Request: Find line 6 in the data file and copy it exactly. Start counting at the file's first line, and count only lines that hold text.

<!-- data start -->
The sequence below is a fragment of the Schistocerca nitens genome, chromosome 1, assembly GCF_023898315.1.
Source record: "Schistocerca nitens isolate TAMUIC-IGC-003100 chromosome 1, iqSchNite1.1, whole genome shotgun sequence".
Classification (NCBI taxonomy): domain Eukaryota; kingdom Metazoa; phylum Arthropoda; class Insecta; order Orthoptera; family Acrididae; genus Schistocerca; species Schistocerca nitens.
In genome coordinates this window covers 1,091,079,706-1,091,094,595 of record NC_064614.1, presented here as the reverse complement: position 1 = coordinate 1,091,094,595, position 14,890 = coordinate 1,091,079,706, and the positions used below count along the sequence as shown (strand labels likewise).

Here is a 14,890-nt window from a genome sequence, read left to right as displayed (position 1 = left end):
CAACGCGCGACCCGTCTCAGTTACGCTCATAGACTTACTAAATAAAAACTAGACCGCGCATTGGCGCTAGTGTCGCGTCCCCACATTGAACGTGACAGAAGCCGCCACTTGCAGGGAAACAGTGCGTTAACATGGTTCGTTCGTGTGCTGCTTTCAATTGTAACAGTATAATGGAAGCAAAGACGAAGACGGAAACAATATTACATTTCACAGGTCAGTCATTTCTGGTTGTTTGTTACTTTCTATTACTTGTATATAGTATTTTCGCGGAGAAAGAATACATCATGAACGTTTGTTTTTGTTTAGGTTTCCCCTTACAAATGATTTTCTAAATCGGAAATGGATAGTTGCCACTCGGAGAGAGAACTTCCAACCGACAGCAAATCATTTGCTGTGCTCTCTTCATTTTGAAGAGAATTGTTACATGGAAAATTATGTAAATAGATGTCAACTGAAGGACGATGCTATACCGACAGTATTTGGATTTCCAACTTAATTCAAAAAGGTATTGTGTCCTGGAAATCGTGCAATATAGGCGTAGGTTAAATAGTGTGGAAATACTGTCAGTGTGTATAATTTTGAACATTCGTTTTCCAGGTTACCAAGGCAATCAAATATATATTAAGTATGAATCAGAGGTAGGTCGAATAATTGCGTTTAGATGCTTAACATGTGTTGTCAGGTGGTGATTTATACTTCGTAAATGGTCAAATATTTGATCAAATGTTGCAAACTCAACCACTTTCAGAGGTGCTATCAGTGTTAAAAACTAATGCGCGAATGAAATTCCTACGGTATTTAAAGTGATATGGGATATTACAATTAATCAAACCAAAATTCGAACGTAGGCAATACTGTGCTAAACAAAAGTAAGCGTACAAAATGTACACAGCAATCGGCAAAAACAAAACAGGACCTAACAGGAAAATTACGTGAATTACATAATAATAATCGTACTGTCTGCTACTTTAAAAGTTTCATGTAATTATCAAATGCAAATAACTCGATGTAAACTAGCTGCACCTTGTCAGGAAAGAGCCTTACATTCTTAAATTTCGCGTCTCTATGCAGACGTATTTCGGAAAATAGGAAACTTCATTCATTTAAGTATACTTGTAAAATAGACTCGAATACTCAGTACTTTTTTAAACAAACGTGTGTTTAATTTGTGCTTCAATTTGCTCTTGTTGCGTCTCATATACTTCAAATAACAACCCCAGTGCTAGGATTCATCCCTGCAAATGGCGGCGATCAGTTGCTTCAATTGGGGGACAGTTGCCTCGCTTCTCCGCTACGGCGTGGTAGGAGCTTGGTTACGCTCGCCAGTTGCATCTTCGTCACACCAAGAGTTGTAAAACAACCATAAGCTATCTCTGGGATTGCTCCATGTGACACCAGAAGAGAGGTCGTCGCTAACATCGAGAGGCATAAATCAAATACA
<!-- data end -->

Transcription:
CAACGCGCGACCCGTCTCAGTTACGCTCATAGACTTACTAAATAAAAACTAGACCGCGCATTGGCGCTAGTGTCGCGTCCCCACATTGAACGTGACAGAAGCCGCCACTTGCAGGGAAACAGTGCGTTAACATGGTTCGTTCGTGTGCTGCTTTCAATTGTAACAGTATAATGGAAGCAAAGACGAAGACGGAAACAATATTACATTTCACAGGTCAGTCATTTCTGGTTGTTTGTTACTTTCTATTACTTGTATATAGTATTTTCGCGGAGAAAGAATACATCATGAACGTTTGTTTTTGTTTAGGTTTCCCCTTACAAATGATTTTCTAAATCGGAAATGGATAGTTGCCACTCGGAGAGAGAACTTCCAACCGACAGCAAATCATTTGCTGTGCTCTCTTCATTTTGAAGAGAATTGTTACATGGAAAATTATGTAAATAGATGTCAACTGAAGGACGATGCTATACCGACAGTATTTGGATTTCCAACTTAATTCAAAAAGGTATTGTGTCCTGGAAATCGTGCAATATAGGCGTAGGTTAAATAGTGTGGAAATACTGTCAGTGTGTATAATTTTGAACATTCGTTTTCCAGGTTACCAAGGCAATCAAATATATATTAAGTATGAATCAGAGGTAGGTCGAATAATTGCGTTTAGATGCTTAACATGTGTTGTCAGGTGGTGATTTATACTTCGTAAATGGTCAAATATTTGATCAAATGTTGCAAACTCAACCACTTTCAGAGGTGCTATCAGTGTTAAAAACTAATGCGCGAATGAAATTCCTACGGTATTTAAAGTGATATGGGATATTACAATTAATCAAACCAAAATTCGAACGTAGGCAATACTGTGCTAAACAAAAGTAAGCGTACAAAATGTACACAGCAATCGGCAAAAACAAAACAGGACCTAACAGGAAAATTACGTGAATTACATAATAATAATCGTACTGTCTGCTACTTTAAAAGTTTCATGTAATTATCAAATGCAAATAACTCGATGTAAACTAGCTGCACCTTGTCAGGAAAGAGCCTTACATTCTTAAATTTCGCGTCTCTATGCAGACGTATTTCGGAAAATAGGAAACTTCATTCATTTAAGTATACTTGTAAAATAGACTCGAATACTCAGTACTTTTTTAAACAAACGTGTGTTTAATTTGTGCTTCAATTTGCTCTTGTTGCGTCTCATATACTTCAAATAACAACCCCAGTGCTAGGATTCATCCCTGCAAATGGCGGCGATCAGTTGCTTCAATTGGGGGACAGTTGCCTCGCTTCTCCGCTACGGCGTGGTAGGAGCTTGGTTACGCTCGCCAGTTGCATCTTCGTCACACCAAGAGTTGTAAAACAACCATAAGCTATCTCTGGGATTGCTCCATGTGACACCAGAAGAGAGGTCGTCGCTAACATCGAGAGGCATAAATCAAATACA